“Ten years ago, it wasn’t as easy a balancing act but now you aren’t faced with scripts about a girl in a wheelchair and it’s terrible to be in one and that’s her story,” she said. “You don’t see that any more, so it’s much easier to show my job to those coming up that you can be in a wheelchair and live the life you want to live.”
Taking to the stage
Part of that life right now is preparing to sing professionally for the first time in Orphans. The music for the stage show has been written by Emmy winners Roddy Hart and Tommy Reilly, who have previously worked on movies Our Ladies and Anna And The Apocalypse, and Steven Spielberg’s revival of Animaniacs.
“It’s definitely a new challenge for me,” Conachan smiled. “I’ve always enjoyed singing in the shower or car so I knew I could hold a tune but I’d never considered that I’d ever take on a musical, so it’s daunting.
“But we have an amazing voice coach, Gillian, and even in the last few weeks I can feel the change in my voice as it gets stronger.
“I feel once I’ve done it I’ll be very proud because it’s something new and something I’ve been a bit scared about for a long time.”
Orphans was Mullan’s first film as a director, made in Glasgow’s Southside around the streets where he grew up. Set in 1998, it follows the Flynn siblings on a stormy night in the city following the death of their mum.
Thomas won’t leave the church, Michael is bleeding and roaming the streets, John has a gun and is set on revenge, and Sheila wants to live life on her own terms. Will the siblings survive the night to make it to their mum’s funeral?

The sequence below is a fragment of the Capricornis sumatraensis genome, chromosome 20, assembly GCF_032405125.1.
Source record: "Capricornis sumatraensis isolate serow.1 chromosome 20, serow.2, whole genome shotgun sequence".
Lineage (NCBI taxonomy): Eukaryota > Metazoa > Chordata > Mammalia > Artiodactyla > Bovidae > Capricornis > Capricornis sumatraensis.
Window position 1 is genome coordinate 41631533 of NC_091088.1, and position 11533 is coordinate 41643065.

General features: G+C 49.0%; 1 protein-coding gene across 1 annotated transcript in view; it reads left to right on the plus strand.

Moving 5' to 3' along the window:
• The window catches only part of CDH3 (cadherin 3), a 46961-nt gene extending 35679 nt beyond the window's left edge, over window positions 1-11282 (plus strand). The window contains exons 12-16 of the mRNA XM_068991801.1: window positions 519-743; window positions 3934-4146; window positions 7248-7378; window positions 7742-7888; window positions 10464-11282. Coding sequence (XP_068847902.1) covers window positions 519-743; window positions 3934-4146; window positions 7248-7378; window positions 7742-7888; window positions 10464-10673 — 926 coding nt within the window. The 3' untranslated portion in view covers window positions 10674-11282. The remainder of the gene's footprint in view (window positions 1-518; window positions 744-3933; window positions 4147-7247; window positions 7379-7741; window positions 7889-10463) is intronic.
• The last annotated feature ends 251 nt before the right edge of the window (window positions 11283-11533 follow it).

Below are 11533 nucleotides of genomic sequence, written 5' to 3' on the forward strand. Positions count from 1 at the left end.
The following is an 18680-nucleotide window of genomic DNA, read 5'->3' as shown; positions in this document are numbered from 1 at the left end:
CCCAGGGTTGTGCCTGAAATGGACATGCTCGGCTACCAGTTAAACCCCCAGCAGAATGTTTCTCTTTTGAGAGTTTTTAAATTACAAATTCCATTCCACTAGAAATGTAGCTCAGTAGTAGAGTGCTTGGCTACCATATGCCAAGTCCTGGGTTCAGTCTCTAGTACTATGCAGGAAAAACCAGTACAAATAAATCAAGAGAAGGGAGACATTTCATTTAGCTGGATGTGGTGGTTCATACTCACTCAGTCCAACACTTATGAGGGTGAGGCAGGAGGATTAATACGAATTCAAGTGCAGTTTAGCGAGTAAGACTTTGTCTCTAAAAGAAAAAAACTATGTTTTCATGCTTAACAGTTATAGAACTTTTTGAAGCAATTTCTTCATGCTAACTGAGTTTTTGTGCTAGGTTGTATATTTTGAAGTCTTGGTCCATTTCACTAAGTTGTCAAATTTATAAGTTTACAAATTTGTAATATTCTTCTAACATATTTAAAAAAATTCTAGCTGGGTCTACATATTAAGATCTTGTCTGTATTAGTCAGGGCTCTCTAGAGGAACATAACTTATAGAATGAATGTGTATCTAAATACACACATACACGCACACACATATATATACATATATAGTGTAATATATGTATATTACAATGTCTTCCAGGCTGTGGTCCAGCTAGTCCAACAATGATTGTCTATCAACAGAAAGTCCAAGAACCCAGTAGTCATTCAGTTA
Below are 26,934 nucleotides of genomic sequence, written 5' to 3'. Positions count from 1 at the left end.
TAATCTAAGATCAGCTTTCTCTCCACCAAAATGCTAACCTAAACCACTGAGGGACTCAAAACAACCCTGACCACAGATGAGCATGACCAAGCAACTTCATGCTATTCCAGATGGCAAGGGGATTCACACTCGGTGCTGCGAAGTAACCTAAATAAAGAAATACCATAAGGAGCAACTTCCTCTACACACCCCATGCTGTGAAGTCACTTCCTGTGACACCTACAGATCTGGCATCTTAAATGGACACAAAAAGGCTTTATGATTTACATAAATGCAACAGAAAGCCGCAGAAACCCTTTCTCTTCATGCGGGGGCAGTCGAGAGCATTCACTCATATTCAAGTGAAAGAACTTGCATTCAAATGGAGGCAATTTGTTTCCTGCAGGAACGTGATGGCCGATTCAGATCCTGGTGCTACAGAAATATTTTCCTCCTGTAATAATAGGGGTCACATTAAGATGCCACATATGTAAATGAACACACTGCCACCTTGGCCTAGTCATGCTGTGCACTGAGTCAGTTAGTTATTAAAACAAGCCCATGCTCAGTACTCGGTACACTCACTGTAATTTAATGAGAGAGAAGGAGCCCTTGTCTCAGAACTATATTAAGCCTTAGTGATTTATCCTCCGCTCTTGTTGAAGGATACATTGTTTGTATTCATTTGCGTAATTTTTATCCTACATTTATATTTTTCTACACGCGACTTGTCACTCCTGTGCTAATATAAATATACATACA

Adapted for the stage by playwright Douglas Maxwell and directed by award-winning Cora Bissett, Conachan says the plot stays very close to the film.
“It was already such a strong story and a cult classic, and many people were big fans of it back in the day, so we wanted to keep that story alive and turn what worked so well on film into theatre,” she said.
Co-starring Robert Florence, Dylan Wood and Reuben Joseph as her siblings, Conachan says Sheila is an interesting role to take on.
“Her brothers are so mental, going about trying to do destroy everything, so she wants to be the anchor for them but doesn’t know how to do it. She goes on this big journey of self-discovery.
“From the beginning to the end she goes through a lot of changes and as an actor it’s a joy to play with that. She has a lot of heaviness – like all the characters do – but there is so much fun in there as well. I’m just really excited to get into it.”
Orphans, SEC Armadillo, Glasgow, April 6-9; King’s, Edinburgh, April 12-16; Eden Court, Inverness, April 26-30
Enjoy the convenience of having The Sunday Post delivered as a digital ePaper straight to your smartphone, tablet or computer.
Subscribe for only £5.49 a month and enjoy all the benefits of the printed paper as a digital replica.Subscribe